Until 1992, the two logos were used in joyful cacophony. When new director Dan Goldin put an end to the recreation, the meatball crushed the worm. A few months earlier, the Space Shuttle Challenger had exploded in flight, taking its crew with it. This accident did far more damage to NASA's image than a bad logo. For Goldin, it was a case of going back to the basics of Nasa's history, invoking the glorious days of the Apollo mission and concluding with a lapidary "Magic is back at Nasa".

373143_54971236771_1202225788_qThe 1959 logo was therefore updated. The result of this in-house work is still in use today.
Ironically, this logo must be a delight to use. Easy to reproduce, even in small size, it can easily be placed on any colored background. The Facebook icon, reproduced opposite, is proof of this...

What lessons can be learned

It's clear from this story that getting people to accept change is no mean feat. The creation of a visual identity is a costly undertaking that must reflect a strategic change in the company. Replacing a logo does not happen overnight; it is a major operation that needs to be prepared. Here are a few basic rules:

If a new visual identity is to be developed around a dialogue between management and designers, an extended consultation phase is obviously welcome upstream of the project. It can help to identify existing gaps, to enhance the value of the teams by including them in the process, or even to communicate the reasons for the current process. But the fact remains that strategic choices are made at the top.

When the time comes to deliver the new logo, it's time to prepare your speech. The work that has often taken several weeks to become self-evident in the minds of managers will not necessarily be as clear-cut for employees. So it's important to be pedagogical, to explain in simple terms the benefits of the change, and the advantages that each employee can gain from the operation, while anticipating as far as possible any difficulties they may encounter (e.g.: How do I change my email signature ?).

To get people to accept the change, it's better to be "several" than "one". The risk is to find yourself isolated. That's why you should not hesitate to surround yourself with employees who are motivated by the project, and who can support the change. These people can then relay the "FAQ" and other legitimate requests for information.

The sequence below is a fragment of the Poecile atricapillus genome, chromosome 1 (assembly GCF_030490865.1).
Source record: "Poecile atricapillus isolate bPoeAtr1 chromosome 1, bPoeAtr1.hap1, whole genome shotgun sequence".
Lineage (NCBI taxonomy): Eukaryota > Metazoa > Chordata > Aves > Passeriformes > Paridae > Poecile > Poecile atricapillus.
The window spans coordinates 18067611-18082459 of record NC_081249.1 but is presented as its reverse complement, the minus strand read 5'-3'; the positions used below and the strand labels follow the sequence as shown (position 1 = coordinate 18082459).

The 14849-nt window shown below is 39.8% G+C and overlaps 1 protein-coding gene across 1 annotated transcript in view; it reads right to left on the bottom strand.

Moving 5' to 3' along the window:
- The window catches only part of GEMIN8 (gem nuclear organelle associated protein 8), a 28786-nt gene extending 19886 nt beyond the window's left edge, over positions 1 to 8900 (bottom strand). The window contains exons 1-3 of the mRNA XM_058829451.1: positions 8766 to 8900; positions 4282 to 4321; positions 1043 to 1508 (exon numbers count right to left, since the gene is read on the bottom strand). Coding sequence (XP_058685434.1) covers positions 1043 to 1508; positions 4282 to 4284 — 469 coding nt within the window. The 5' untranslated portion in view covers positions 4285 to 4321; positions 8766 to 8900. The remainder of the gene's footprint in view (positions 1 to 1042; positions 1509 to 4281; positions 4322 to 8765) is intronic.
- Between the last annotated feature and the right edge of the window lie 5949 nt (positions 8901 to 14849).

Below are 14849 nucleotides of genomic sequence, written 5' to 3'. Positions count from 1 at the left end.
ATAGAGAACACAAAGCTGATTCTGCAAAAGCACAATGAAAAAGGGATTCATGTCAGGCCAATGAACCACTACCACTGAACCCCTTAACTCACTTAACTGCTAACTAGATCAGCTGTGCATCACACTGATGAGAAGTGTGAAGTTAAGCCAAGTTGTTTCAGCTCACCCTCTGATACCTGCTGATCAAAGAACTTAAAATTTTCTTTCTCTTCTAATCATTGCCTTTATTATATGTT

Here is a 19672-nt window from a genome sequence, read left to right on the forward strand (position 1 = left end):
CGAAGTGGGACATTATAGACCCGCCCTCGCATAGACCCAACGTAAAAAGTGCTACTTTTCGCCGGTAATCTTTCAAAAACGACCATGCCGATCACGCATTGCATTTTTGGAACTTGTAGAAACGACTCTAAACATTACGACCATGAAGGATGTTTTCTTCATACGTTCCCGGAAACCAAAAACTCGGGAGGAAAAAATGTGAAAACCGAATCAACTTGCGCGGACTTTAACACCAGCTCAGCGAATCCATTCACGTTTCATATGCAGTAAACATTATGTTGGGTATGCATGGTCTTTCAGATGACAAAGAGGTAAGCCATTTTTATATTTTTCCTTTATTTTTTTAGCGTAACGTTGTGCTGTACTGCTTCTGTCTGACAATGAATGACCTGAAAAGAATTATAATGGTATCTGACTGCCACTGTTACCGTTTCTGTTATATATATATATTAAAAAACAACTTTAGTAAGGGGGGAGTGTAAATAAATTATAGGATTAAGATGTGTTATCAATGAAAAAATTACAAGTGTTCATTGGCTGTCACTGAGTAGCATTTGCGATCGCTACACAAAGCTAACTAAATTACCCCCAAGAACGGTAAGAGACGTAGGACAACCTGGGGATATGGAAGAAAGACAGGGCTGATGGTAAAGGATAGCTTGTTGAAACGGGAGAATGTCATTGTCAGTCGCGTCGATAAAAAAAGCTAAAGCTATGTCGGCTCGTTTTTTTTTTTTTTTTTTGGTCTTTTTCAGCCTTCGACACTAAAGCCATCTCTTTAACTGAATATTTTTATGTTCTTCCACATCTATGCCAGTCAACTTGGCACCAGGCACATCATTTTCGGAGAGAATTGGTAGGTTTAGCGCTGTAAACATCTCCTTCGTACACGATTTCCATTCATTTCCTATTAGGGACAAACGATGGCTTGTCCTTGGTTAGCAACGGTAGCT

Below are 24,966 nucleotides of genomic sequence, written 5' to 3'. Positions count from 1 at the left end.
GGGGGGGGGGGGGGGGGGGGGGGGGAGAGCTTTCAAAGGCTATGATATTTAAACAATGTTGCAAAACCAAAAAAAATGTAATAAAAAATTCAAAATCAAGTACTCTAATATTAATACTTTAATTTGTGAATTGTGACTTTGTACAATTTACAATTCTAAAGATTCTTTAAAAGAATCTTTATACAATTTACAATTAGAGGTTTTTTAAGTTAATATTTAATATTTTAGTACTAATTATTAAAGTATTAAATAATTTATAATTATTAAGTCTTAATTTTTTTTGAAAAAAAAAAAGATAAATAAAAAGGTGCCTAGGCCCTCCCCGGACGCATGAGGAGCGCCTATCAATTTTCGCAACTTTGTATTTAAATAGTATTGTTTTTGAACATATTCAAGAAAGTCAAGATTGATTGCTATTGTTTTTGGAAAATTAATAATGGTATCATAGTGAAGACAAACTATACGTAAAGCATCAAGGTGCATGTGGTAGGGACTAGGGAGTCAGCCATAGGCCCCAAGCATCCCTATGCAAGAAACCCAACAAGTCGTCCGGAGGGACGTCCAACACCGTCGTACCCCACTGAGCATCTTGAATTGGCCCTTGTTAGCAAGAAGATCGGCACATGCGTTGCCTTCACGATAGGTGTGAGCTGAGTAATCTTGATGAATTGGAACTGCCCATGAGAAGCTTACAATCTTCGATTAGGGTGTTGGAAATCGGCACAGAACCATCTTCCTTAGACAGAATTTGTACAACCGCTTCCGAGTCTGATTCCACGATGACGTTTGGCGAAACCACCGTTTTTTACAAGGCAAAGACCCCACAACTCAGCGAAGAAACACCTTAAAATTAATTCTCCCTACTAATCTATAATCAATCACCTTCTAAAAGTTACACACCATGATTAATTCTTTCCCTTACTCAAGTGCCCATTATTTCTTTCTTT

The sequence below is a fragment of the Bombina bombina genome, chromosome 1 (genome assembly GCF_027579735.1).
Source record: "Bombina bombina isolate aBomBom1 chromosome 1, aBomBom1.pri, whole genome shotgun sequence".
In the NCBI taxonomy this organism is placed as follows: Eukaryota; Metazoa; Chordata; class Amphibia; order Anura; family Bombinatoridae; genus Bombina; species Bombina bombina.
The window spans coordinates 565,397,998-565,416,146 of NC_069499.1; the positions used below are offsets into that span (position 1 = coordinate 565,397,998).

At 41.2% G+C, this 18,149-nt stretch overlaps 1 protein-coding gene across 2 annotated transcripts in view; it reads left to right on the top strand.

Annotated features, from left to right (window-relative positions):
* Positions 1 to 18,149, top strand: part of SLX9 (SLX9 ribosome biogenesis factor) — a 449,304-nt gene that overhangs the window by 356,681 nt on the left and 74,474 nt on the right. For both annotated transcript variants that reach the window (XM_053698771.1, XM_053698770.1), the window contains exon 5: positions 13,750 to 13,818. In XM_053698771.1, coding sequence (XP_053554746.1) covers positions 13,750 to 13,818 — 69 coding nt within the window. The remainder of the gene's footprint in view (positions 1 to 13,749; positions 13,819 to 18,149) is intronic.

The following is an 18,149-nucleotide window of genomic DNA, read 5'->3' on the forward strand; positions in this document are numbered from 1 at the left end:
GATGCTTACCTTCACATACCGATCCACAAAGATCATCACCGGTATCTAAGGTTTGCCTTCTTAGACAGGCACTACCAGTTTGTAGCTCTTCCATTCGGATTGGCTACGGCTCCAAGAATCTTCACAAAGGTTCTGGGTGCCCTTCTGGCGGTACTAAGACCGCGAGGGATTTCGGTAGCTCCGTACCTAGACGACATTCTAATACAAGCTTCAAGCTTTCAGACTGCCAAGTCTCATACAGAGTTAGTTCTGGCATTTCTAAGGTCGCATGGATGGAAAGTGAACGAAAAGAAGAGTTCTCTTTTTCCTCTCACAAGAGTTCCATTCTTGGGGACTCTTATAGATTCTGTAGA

Finally, you need to remain open to discussion. Managers should not be offended by the reluctance of certain employees to embrace change. The only way to do this is to listen to their concerns and take them into account. This means accepting that the project may yet evolve to take account of certain opinions. Hence the importance of not having printed 10,000 copies of the stationery before presenting the project to everyone !

Graphic charter


Here are a few images of this famous 1975 graphic charter, which despite its forty years has not aged a bit !

nasa-charte-graphique-2 nasa-charte-graphique-3 nasa-charte-graphique-4

Click on the thumbnails below to enlarge.

And the cherry...

Here are a few of the video packages designed at the time...




A legendary logo


"That worm really looked good. it looked fantastic on the spacecraft," Michael Bierut of the Pentagram Agency likes to recall. "In all objectivity, the worm was quite relevant, and the meatball an amateurish mess."

Today, the logo has been abandoned, but it remains a mythical logo that has won numerous awards, including the "Award of Design Excellence" in 1984. Star Trek aside, I'm sure there are still plenty of fans among today's designers ! Wouldn't you agree ?

The worm is back !

Update 10/14/20, the worm is back! Announced in April on twitter by Jim Bridenstine, the worm logo was to appear on the SpaceX Falcon 9 rocket. However, on D-Day, it was impossible to see any trace of it on the rocket... However, the old-new NASA logo was embroidered on the two astronauts' uniforms, designed by action movie costume designer Jose Fernandez. A logo from the past for a futuristic adventure? Why not

Our sources :
- et
- le costume de SpaceX